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Since it is the poorest continent, produces less than 4 percent of global greenhouse gas emissions, and was not responsible for the build-up of CO2 in the atmosphere, there is a strong case that Africa should not have to constrain its growth by mitigating greenhouse gas emissions in the future. The one exception may be South Africa, which produces 65 percent of Africa’s (and 1.5 percent of the world’s) emissions and, as a middle-income country, may have the capacity to curb emissions in the future. In a recent paper, Delfin Go, Sherman Robinson, Karen Thierfelder and I explore the costs to the South African economy of a tax on carbon emissions.
As we approach a critical phase in the negotiations regarding climate change, and continue to grope for a way forward in the Doha Round negotiations, it seems to me to be worth emphasizing the multi-faceted linkages between a liberalized trade regime and climate change. Some of these linkages have received fairly extensive attention. For example, it is widely recognized that trade barriers to movement of low-carbon technology need to be kept low, and this is being addressed (although some might think inadequately) under the rubric “trade in environmental services” in the Doha Round negotiations. But other connections have received, IMHO, a level of attention that grossly undervalues their potential to contribute to objectives on either the trade side or the climate change side, or both. This is especially true in the realm of agriculture.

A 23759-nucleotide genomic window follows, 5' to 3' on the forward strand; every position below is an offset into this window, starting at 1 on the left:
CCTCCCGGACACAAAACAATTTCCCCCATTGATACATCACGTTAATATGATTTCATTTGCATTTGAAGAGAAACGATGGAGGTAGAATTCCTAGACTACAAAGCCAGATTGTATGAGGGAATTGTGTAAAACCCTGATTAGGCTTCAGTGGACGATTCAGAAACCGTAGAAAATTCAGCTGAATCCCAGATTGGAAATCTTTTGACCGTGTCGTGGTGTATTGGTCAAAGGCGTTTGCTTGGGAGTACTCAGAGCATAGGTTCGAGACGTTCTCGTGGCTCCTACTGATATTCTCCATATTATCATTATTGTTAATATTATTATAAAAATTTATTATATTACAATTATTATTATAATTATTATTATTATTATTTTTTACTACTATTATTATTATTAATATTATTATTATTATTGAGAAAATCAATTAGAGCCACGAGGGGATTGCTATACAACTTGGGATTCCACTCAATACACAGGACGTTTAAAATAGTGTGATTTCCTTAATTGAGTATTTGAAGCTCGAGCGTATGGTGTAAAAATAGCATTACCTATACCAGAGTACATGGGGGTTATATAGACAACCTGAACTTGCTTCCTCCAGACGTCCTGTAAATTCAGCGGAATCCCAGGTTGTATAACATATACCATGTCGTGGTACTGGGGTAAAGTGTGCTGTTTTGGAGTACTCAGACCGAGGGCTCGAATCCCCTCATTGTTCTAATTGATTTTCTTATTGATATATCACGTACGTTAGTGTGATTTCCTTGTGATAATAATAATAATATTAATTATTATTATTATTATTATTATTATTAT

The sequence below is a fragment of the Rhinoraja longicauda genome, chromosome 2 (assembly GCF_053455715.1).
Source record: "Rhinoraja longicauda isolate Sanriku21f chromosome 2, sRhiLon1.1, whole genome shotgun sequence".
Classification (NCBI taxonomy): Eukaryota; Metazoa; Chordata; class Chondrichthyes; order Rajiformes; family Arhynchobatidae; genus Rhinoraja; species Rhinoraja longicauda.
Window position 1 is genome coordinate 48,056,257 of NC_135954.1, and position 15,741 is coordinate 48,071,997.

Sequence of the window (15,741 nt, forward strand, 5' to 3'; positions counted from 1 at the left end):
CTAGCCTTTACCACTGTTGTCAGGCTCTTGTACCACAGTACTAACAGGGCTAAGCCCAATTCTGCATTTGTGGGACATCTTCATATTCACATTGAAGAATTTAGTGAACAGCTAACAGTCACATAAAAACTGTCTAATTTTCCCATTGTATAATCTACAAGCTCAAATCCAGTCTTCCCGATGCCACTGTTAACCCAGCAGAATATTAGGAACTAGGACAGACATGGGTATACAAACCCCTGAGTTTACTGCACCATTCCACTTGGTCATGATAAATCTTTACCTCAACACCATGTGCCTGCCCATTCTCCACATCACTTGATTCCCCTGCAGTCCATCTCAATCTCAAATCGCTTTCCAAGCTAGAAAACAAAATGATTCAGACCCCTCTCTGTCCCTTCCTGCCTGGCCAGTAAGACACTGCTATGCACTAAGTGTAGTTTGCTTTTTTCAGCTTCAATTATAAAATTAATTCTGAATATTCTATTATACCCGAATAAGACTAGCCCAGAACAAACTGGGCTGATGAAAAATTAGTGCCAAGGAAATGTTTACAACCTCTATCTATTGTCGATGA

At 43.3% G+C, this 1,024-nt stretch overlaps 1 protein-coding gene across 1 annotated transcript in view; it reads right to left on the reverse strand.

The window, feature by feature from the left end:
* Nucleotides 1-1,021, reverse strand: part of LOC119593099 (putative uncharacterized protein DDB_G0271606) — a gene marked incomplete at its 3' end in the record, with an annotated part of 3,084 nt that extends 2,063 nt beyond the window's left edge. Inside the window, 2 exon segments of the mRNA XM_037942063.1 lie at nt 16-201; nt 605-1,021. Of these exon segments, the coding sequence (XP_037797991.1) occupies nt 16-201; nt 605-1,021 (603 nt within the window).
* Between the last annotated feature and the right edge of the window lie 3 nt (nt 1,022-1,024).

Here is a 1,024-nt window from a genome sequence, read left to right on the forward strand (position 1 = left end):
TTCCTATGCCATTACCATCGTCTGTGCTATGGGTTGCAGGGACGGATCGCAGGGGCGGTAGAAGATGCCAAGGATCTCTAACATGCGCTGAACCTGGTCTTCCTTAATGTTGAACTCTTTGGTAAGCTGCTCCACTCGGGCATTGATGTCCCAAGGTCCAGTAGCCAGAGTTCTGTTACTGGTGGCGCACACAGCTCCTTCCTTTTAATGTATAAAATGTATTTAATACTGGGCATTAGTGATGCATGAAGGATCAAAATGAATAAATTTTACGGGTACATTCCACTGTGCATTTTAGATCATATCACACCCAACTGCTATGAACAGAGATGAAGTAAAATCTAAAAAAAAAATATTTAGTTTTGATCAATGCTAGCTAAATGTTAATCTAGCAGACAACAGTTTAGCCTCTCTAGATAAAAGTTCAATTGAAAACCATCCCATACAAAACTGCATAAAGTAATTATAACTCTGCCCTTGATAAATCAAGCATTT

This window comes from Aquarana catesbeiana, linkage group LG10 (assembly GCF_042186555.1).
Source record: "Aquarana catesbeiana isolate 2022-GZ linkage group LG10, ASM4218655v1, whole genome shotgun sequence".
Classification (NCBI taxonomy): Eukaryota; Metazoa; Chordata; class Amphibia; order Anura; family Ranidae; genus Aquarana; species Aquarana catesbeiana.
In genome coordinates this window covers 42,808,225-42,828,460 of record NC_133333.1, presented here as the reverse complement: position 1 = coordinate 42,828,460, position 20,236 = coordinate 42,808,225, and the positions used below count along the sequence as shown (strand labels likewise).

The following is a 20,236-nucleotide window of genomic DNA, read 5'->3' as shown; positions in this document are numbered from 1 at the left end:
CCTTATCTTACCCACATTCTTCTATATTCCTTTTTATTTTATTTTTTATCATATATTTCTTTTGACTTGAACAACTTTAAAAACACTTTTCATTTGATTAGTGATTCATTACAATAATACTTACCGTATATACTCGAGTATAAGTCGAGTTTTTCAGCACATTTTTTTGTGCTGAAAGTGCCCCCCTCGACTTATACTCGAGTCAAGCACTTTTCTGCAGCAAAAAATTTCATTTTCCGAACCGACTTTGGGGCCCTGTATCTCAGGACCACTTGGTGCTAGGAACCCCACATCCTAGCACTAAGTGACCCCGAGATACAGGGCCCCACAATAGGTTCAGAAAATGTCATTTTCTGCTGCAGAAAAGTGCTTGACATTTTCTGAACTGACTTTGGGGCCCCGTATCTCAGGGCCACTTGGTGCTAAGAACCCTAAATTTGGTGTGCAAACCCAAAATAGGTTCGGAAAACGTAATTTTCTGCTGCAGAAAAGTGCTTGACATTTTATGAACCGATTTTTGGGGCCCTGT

Even in the frugal India of the 1970s, where the idea of waste bordered on the criminal, I thought my grandfather was being excessively old-fashioned when he refused to use our indoor water-heater to take a hot bath in the cooler months.
|Photo © Cammeraydave | Dreamstime.com|
Interaction between trade and climate change regimes has received much attention lately. While I can think of a number of “climate-positive” reasons for exploring synergies between the two regimes and for aligning policies that could stimulate production, trade, and investment in cleaner technology options, much of focus instead has been on using trade measures as weapons in the global climate negotiations. This stems mainly from competitiveness concerns in countries that are now racing to reduce GHG emissions to meet Kyoto 2012 targets and beyond and in the US primarily to allay domestic fears of a tightening climate regime. These concerns have led to proposals for tariff or border tax adjustments to offset any adverse impact of capping CO2 emissions. This also has roots in the fear of leakage of carbon-intensive industries such as steel and chemicals to non-implementing countries.
Development Marketplace (DM) is a competitive grants program administered by the World Bank that identifies and funds innovative, early-stage projects that deliver results and have a high potential for scale-up.
This year's global competition on Climate Adaptation (DM 2009) focuses on (i) Resilience of Indigenous People's Communities to Climate Risks; (ii) Climate Risk Management with Multiple Benefits; and (iii) Climate Adaptation and Disaster Risk Management.
For every annual DM global competition, over 200 assessors (including some World Bank staff) volunteer to review proposals and select finalists. We are seeking development professionals with expertise in climate change adaptation to help identify the 100 finalists. Assessors commit to volunteer approximately 5-7 hours between June 4-10, 2009 to review 30-40 proposals and submit online the ranking of their top eight most innovative proposals.